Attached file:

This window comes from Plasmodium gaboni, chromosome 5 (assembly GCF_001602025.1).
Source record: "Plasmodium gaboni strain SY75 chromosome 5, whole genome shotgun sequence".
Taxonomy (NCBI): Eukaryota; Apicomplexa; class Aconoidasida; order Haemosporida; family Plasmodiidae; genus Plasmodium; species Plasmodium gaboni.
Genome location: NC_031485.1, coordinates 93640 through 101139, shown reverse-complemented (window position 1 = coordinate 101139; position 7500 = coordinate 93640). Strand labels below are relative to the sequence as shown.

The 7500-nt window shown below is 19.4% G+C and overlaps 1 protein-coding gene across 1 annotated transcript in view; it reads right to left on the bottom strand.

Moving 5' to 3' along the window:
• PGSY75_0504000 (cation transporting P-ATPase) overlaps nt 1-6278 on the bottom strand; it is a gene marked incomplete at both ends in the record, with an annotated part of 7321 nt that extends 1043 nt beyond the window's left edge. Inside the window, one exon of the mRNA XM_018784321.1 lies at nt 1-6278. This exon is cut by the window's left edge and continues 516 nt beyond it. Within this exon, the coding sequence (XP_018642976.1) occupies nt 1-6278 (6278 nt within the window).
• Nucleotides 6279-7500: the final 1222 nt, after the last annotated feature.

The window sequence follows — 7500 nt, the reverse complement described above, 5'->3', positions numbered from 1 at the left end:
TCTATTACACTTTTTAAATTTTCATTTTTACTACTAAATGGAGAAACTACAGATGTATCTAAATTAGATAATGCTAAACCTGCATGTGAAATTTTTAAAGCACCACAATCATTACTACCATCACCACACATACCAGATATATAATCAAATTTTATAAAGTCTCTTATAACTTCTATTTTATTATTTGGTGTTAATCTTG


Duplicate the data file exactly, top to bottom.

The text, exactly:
This window comes from Plasmodium gaboni, chromosome 5 (assembly GCF_001602025.1).
Source record: "Plasmodium gaboni strain SY75 chromosome 5, whole genome shotgun sequence".
Taxonomy (NCBI): Eukaryota; Apicomplexa; class Aconoidasida; order Haemosporida; family Plasmodiidae; genus Plasmodium; species Plasmodium gaboni.
Genome location: NC_031485.1, coordinates 93640 through 101139, shown reverse-complemented (window position 1 = coordinate 101139; position 7500 = coordinate 93640). Strand labels below are relative to the sequence as shown.

The 7500-nt window shown below is 19.4% G+C and overlaps 1 protein-coding gene across 1 annotated transcript in view; it reads right to left on the bottom strand.

Moving 5' to 3' along the window:
• PGSY75_0504000 (cation transporting P-ATPase) overlaps nt 1-6278 on the bottom strand; it is a gene marked incomplete at both ends in the record, with an annotated part of 7321 nt that extends 1043 nt beyond the window's left edge. Inside the window, one exon of the mRNA XM_018784321.1 lies at nt 1-6278. This exon is cut by the window's left edge and continues 516 nt beyond it. Within this exon, the coding sequence (XP_018642976.1) occupies nt 1-6278 (6278 nt within the window).
• Nucleotides 6279-7500: the final 1222 nt, after the last annotated feature.

The window sequence follows — 7500 nt, the reverse complement described above, 5'->3', positions numbered from 1 at the left end:
TCTATTACACTTTTTAAATTTTCATTTTTACTACTAAATGGAGAAACTACAGATGTATCTAAATTAGATAATGCTAAACCTGCATGTGAAATTTTTAAAGCACCACAATCATTACTACCATCACCACACATACCAGATATATAATCAAATTTTATAAAGTCTCTTATAACTTCTATTTTATTATTTGGTGTTAATCTTG